by PETER S. KINJAP
LIKE many other societies throughout the world, in PNG, corruption has become necessary for business. In every government departments, schools, hospitals and legal system – corruption is becoming the mode for ease of conducting business.
Public institutions, departments and systems have become the ‘fat cows’ and private domain is milking. Almost everyone is milking from the ‘fat cow’ including politicians, pastors, community leaders, educated elites and business people. Without corruption, the progress in business is so slow. Like they say in the lottery game, you got to be in it to win it. It’s becoming everyone’s concern now that you either be in the corruption deal and grow or you pass out.
During the Somare regime in 2011, several politicians were blowing out hot air to tarnish the grand chief’s government image and ‘crooked’ in forcefully to take over the government while he was offshore for medical treatment. Today many articles are calling this move as a ‘cold coup’. It is a piece of history that only the future will measure it’s bourgeon.
In August 2011, the ‘cold coup’ was the masterpiece of Peter O’Neill, Paias Wingti, Don Polye, Belden Namah, Sam Basil, Ben Micah and William Duma to name a few. During those instituting moments, amongst others Don Polye, Belden Namah and Sam Basil see fit for Peter O’Neill to provide the stewardship. The same politicians now barking on Peter O’Neill against corruption.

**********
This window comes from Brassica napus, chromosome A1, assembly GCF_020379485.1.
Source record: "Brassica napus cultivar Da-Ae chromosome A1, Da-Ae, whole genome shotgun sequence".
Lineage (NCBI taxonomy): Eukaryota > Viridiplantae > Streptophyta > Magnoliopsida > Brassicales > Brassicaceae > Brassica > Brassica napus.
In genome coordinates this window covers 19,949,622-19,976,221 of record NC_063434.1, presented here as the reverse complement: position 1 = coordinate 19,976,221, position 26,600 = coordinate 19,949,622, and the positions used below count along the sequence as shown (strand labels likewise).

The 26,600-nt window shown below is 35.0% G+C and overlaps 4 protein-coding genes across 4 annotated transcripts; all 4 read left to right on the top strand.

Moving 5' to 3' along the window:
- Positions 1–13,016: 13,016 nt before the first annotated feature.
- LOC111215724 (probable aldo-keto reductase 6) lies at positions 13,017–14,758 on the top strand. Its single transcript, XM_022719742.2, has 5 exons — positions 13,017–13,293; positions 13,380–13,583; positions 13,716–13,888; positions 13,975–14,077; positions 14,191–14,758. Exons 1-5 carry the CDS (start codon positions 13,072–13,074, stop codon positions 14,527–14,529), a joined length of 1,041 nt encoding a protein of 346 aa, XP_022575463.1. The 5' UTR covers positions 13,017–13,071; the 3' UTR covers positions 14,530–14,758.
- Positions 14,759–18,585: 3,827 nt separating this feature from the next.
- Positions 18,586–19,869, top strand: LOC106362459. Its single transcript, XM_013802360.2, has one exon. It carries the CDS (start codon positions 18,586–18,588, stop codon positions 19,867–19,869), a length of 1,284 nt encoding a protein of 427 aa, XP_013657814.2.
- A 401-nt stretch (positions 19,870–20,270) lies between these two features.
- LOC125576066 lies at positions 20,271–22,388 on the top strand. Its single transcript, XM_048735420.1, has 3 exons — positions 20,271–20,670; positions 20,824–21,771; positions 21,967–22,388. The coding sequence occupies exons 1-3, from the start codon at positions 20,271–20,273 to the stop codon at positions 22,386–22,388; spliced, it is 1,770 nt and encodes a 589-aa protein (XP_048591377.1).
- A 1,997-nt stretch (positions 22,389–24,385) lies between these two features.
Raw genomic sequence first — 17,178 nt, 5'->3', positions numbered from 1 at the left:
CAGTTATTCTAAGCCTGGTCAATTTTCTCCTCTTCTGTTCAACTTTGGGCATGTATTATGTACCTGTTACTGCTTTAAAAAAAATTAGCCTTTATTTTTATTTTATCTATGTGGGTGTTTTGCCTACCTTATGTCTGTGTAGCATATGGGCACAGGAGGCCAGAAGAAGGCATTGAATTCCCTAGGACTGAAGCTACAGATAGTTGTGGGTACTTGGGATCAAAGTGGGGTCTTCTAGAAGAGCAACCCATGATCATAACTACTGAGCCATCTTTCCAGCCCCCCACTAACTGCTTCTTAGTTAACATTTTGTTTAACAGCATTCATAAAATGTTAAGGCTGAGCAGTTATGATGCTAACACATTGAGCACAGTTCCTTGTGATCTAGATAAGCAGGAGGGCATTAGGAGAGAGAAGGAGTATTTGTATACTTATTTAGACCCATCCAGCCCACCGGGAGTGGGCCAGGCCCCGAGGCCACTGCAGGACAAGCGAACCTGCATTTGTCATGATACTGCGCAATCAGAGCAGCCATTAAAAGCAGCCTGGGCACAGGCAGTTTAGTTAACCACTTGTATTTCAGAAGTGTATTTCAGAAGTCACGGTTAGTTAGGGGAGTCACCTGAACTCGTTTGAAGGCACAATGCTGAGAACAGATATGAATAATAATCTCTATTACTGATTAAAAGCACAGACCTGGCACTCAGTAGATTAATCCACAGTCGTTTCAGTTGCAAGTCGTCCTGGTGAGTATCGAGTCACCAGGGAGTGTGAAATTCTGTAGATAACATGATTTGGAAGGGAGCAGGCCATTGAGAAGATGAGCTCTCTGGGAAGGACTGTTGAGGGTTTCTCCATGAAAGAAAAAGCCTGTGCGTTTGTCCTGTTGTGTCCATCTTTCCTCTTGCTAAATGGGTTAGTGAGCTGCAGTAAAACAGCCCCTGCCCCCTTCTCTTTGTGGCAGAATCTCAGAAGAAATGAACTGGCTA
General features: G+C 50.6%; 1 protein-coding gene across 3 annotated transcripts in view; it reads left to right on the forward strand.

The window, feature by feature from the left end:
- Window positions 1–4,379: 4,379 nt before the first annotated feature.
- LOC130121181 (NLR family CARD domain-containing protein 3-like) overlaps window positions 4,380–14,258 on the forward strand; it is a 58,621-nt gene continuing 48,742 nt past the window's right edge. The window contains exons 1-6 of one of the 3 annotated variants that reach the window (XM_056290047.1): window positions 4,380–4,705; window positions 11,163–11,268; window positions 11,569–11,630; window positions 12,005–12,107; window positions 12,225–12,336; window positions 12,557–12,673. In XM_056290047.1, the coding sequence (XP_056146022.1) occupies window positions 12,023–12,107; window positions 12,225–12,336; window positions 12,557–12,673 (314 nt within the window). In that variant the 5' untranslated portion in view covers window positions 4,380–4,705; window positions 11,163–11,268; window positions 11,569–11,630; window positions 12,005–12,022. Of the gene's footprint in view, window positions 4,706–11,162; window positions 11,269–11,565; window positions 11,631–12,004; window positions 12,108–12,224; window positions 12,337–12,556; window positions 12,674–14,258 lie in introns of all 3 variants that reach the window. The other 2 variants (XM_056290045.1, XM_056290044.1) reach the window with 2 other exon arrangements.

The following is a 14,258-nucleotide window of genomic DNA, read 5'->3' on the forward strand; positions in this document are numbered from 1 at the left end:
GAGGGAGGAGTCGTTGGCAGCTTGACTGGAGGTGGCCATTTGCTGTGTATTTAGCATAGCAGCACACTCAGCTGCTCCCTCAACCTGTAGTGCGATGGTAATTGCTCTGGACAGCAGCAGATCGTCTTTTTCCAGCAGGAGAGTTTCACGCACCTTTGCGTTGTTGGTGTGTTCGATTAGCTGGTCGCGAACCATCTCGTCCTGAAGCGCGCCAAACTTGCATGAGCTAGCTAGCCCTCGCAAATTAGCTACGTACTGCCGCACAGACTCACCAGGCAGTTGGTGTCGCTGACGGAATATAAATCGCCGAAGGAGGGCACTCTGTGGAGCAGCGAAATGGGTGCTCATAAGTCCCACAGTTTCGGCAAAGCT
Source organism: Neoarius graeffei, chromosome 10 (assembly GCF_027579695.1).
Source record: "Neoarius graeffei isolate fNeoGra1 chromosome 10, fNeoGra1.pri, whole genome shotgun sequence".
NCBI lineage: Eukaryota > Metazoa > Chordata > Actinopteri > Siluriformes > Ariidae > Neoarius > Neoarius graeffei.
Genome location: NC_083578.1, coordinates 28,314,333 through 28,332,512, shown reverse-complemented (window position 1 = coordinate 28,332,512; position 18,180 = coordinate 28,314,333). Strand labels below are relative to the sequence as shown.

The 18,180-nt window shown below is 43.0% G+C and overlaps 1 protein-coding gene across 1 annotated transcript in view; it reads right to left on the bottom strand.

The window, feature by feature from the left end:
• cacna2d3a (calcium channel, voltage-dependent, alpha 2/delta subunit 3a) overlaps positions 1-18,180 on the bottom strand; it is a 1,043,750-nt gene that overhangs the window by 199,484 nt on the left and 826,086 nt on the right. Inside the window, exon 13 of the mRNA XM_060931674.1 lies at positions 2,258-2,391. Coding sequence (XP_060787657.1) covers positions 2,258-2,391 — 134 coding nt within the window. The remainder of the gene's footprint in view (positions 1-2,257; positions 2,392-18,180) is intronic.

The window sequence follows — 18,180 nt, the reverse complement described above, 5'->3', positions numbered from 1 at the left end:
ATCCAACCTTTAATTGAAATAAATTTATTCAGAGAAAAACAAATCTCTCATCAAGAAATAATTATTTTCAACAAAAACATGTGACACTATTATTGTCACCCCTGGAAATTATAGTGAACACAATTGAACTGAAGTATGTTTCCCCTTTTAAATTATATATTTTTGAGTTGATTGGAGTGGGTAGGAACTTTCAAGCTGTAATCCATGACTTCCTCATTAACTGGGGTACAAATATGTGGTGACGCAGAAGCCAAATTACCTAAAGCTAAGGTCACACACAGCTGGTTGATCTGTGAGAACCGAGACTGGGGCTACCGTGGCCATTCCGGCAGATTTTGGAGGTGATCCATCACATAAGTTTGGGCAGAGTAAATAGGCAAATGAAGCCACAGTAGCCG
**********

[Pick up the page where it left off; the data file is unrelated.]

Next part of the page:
If they (Polye, Namah, Basil) were serious about fighting corruption, they would have known who Peter O’Neill was. But unfortunately, they don’t know who was Peter O’Neill – the man who got his hands dirty even before becoming a politician; the NPF saga has a name tag of Peter O’Neil.
Don Polye in a recent media statement promised PNG that if he gets the chance to form the next government after 2017 elections, he would reinstate the Anti-corruption body (ITFS) that O’Neill dismantled. Is he really going to do it? Is he going to investigate the Paraka saga? These are questions of concern by many citizens today.
If we don’t start to forget our recent past, we would have better stand up right and fight for corruption. But we have a tendency to forget our recent past so to do with fighting corruption, we cannot forget the past. If we forget the past, we forgot who we are and we might as well forget to fight corruption too.
Corruption is making our people suffer and dying. Corrupted politicians are compromising their role to submit to corruption for ease of business. Until and unless we get in fresh new people who have no connection to corruption network; we might see changes. If not nothing will change sooner!